Love(ly) Steampunk Computer

I don't know if I'll ever get tired of steampunk computer mods -- and this one comes with a love story. This was created as a wedding gift for David Veloz bride -- and used to display a slide show of pictures at their wedding.

To the left of the monitor is a nixie tube clock in a Chinese jewelry box.

More details at the Steampunk Workshop, including a closeup of the lovely 1880s-looking Mac mini.

Thanks to Damon for pointing this out at Make: Blog.

Steapunk Speaker ideas

Reader Simone sent me to this fascinating 3D speaker design contest.

Victrola based speakers? Not a bad idea...

I like the details on top, not so sure about the 1960s pod style...

Thursday, March 6, 2008

Electronics Shadowbox

Not everyone is as lucky as I am. *I* have a power electrical engineer for a father-in-law. I know, I know not something most people are envious of, but my father-in-law has a shop full of old bits and pieces of electronics and industrial equipment salvaged from the oil refineries he builds substations for.

The picture doesn't do it justice, but this is one of my "finds" from our last visit -- some sort of massively parallel power supply/controller mounted in a shadowbox and hung next to my back door. I loved the colors -- bright green capacitors and pink wires, and the fact that it is almost symmetrical but not quite.

As projects go, this was super simple -- remove some rods and screws that were sticking out of the board, buy shadowbox, mount with 4 stickpins, and hang. Not bad for such a unique piece of art!

p.s. My father-in-law wasn't quite sure what this was used for, so if you have an idea let us know in the comments!

Wednesday, March 5, 2008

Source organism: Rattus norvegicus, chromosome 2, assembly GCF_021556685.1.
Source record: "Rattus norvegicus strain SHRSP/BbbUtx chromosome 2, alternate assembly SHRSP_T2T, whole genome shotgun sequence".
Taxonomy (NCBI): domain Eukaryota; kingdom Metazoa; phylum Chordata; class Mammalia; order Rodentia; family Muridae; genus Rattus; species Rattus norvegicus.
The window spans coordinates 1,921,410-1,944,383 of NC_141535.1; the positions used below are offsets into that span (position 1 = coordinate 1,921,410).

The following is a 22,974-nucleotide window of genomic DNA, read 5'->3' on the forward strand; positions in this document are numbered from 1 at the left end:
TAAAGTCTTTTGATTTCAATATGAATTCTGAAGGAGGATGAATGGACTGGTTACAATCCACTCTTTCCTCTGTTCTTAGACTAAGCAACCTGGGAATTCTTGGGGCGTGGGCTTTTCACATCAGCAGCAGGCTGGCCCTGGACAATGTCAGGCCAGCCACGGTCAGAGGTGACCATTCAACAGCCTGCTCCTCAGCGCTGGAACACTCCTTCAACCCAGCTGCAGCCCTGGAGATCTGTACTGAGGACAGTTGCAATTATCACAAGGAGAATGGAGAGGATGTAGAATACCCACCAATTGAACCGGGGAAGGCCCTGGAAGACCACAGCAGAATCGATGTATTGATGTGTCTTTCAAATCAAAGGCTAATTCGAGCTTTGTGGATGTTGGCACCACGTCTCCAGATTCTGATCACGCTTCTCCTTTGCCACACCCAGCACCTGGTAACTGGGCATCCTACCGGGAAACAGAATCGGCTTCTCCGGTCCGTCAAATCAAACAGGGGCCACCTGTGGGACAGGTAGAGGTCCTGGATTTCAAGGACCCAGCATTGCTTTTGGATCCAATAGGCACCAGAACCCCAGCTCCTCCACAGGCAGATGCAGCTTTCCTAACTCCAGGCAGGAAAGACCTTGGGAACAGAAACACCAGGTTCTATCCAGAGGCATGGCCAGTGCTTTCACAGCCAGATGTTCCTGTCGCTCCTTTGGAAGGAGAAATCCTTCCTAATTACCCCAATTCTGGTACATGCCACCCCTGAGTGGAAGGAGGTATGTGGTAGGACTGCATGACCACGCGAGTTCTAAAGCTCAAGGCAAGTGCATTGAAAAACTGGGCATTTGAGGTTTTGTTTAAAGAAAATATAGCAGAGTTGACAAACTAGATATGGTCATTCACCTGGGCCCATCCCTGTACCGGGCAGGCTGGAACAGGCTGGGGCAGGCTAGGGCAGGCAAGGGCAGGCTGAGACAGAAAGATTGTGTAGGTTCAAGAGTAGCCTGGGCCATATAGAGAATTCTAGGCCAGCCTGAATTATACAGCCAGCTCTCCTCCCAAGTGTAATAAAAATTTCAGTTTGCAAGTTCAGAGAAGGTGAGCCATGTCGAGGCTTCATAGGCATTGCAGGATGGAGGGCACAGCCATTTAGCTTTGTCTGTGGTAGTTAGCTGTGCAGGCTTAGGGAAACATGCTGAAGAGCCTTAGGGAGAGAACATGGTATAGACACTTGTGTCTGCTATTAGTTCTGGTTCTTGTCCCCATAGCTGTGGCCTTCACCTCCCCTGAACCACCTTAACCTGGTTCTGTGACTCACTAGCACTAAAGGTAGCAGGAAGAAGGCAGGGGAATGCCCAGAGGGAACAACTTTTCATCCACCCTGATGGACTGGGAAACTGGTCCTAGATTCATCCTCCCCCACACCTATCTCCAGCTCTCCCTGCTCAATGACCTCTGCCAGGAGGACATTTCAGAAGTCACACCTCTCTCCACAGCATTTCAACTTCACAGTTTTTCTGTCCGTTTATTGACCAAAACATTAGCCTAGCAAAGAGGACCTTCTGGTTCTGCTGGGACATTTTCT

Architecture of the Eccentric

Reader Lee Oakley pointed out some architectural gems on WebUrbanist.

Above is the Palais Ideal, built by mailman Facteur Cheval in Hauterives, France in the 1800s. Below is a13 story high wooden skyscraper in Archangelsk, Russia by the owner of a small construction company, Nikolai Sutyagin.

I enjoy how individuals can push beyond the realm of the "normal" into the fantastic, unbound by tradition and rules. You may not have the stamina to create something as awe-inspiring as these works, but they should serve as inspiration for doing the extraordinary, yet still beautiful, for your home.

For more (less steampunk) examples, fuller stories, and links, see the full article.

Sunday, March 2, 2008

Eric Freitas' Clocks

Growing relentlessly in the mind of Eric Freitas lies a realm of dark mechanical curiosities and horological contradictions. In this world gears are harvested and mechanisms are alive with the organic repetitions of nature's machine. Balancing carefully between creative conception and logical execution, this world would slowly be brought to life.

So starts Eric Freitas' biography on Etsy. The work, incredibly, outshines the statement.

Beautiful, wierd, hand-machined -- this not just art attached to an existing quartz movement, but a fully realized working pendulum clock out of brass and rice paper. The particular clock's inspiration is based on the calligraphy of the numbers:

This is my fifth fully mechanical clock. All of the parts were machined by hand, and many of them carry a design congruent with the calligraphy used for the numbers. In addition, a strange and uncontrolled style is introduced to offset the structured nature of the gears. No.5 has a one second pulse and a 'dead beat-style' escapement. The seven swivels out of the way to expose the winder, which needs to be employed about once a week ( 8 days ). Adjusting the timing of the pendulum is easy, and if done correctly this clock will be accurate within a minute or two a week.